Why is it that so many gifted writers provide us with work that is so mind-numbingly depressing?
And why do the rest of us read it?
Last night, I spent a sobering two hours in my recliner, switching back and forth between “The Animals,” by Christian Kiefer, and “The Splendid Things We Planned,” a memoir by Blake Bailey.
Both were exceedingly well-crafted, and as a writer, I enjoyed seeing how they had built and polished their narratives.
The problem was, when I finished reading, I felt like I needed a drink as badly as one of Kiefer’s dysfunctional characters.
This is what Kirkus Review says about Kiefer’s novel: “Eloquent and shattering, this novel explores, in gritty detail, how penance sometimes does not lead to redemption, a modern take on the story of Eden. Kiefer is a master wordsmith, and his dense and beautiful language intensifies the pain and isolation of the main character… Devastatingly beautiful. This novel embodies why we write and why we read.”
OK, fair enough. But to me, this was in the same vein as a lot of other brilliant but dismal fictional dirges, books like Russell Banks’ “Affliction,” William Kennedy’s “Ironweed” and Larry Brown’s “Fay.”
I’m about 100 pages into the “The Animals,” and it seems obvious that the protagonist, Bill Reed, is on a collision course with disaster. Chances are, he’s going to take the lovable inhabitants of his animal refuge down with him. Everything that surrounds Bill is dark,. gloomy and, yes, “gritty” — his trailer, his friends, his memories.
Maybe I’m just too sensitive.
Meanwhile, Bailey’s memoir is about his drug-addicted brother, who has also been placed firmly on the path to destruction by page 20. You know that this is not going to end well, and I found myself wondering: “Maybe it’s cathartic for Bailey to recall how his family spiraled downward, but do I really need to read about it?”
Don’t get me wrong. I’m not saying that all novels and memoirs should wear happy faces. That would be boring. Nor do I necessarily demand happy endings.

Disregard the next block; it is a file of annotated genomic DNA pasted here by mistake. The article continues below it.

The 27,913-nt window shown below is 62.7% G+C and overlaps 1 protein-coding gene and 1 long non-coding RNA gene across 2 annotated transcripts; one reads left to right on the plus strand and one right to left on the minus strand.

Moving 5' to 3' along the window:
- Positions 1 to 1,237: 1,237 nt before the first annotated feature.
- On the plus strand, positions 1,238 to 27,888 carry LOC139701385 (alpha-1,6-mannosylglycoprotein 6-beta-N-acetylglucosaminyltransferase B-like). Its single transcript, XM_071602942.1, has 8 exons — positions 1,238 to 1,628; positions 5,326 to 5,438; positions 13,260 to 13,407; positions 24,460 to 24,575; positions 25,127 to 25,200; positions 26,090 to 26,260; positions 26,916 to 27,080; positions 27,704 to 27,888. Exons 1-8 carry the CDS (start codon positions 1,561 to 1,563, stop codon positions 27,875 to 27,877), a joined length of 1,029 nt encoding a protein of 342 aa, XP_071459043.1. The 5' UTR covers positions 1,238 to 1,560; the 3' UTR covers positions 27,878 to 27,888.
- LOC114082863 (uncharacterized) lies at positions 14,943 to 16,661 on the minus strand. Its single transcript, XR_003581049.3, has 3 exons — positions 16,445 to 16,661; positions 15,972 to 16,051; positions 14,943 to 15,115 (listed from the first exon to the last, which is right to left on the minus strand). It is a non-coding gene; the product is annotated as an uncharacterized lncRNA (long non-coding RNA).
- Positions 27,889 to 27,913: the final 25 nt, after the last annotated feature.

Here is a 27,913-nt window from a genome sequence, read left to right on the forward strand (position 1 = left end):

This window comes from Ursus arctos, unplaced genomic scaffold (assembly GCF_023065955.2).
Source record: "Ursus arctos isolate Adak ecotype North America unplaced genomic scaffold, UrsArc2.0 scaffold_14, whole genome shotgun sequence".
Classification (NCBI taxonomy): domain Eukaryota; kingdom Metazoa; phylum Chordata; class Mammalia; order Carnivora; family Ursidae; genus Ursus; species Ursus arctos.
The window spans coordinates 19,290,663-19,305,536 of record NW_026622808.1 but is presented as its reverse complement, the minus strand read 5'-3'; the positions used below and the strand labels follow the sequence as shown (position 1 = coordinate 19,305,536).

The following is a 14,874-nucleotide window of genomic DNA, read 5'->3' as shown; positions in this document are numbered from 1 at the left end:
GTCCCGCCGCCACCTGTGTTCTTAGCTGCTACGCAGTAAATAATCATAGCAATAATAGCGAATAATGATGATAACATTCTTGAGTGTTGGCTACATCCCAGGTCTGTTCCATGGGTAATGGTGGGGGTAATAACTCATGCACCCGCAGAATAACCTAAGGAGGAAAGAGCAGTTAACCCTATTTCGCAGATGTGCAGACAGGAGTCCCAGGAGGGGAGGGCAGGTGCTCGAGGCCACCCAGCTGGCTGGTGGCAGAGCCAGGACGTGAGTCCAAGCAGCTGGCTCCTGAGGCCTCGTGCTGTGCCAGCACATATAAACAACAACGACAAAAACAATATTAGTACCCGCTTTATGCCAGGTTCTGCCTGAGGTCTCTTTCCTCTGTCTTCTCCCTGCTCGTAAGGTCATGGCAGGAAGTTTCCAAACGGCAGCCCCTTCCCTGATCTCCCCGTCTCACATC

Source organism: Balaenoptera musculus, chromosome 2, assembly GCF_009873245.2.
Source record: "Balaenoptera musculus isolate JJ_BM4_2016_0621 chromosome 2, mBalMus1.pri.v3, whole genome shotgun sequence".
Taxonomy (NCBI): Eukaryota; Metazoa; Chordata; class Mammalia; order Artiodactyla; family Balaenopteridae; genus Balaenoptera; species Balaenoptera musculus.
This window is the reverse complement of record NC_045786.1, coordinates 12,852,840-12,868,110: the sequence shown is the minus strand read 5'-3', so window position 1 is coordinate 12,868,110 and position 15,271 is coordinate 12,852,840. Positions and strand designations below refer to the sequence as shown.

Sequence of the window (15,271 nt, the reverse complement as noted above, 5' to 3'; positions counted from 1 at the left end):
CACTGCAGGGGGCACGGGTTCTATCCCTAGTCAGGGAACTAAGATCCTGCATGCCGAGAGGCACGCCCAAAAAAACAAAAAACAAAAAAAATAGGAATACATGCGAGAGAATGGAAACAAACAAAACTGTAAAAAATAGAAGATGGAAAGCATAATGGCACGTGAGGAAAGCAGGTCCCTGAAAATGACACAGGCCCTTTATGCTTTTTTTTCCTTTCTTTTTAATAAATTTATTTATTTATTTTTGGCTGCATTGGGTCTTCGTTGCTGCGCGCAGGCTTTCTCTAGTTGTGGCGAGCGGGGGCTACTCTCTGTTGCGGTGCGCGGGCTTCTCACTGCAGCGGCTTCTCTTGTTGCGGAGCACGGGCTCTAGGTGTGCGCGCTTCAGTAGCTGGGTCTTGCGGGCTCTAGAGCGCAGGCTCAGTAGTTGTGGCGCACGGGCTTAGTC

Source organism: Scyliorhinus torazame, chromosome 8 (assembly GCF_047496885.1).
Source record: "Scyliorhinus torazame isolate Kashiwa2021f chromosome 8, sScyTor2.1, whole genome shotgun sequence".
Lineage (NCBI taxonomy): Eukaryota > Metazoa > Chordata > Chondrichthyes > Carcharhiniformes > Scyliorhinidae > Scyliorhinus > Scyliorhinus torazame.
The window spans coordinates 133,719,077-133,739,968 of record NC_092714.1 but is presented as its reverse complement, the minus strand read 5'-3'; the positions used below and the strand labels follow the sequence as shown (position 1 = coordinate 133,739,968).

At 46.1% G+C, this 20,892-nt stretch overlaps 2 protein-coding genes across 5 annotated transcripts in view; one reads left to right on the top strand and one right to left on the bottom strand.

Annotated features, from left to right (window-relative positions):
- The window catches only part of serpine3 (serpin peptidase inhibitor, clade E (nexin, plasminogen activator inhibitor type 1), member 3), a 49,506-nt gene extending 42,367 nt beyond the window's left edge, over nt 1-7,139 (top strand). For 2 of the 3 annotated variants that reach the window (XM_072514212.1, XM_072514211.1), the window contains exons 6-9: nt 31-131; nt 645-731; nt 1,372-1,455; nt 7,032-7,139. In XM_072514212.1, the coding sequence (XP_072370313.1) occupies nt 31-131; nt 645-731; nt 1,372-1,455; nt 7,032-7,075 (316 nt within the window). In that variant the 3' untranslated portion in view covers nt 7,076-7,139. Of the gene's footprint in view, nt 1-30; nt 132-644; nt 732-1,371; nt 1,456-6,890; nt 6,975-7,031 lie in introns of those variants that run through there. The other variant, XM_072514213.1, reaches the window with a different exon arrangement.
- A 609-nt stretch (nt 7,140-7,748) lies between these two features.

Recently, I’ve finished a couple of novels by William Hazelgrove, a writer you probably never heard of. One was called “The Pitcher,” the other “Real Santa.” One has a happy ending, the other just sort of ends.
The point is, these books dance across the lines between problem and resolution, humor and pathos. They aren’t all dark, and found myself feeling good when I finished them.
Hazelgrove challenges his characters, but he doesn’t seem compelled to torture them.
By contrast, consider “Affliction” (and, to be fair, Russell Banks is a wonderful writer, some of whose work is not depressing). It’s not enough that his main character hates his job, hates where he lives, hates his father and only barely tolerates his girlfriend. Or that he gets snowed and rained upon for most of the book. Or that the story slowly and depressingly drags its way toward an awful conclusion. On top of all that, Banks gives his unfortunate protagonist a toothache that periodically afflicts him.
I read the whole thing, thinking: “Wow, he;’s a good writer, but geez …”
Is this just me? Or do a lot of people like depressing books because it makes them think: “You know, my life sort of sucks sometimes, but it’s not even close to being as bad as that.”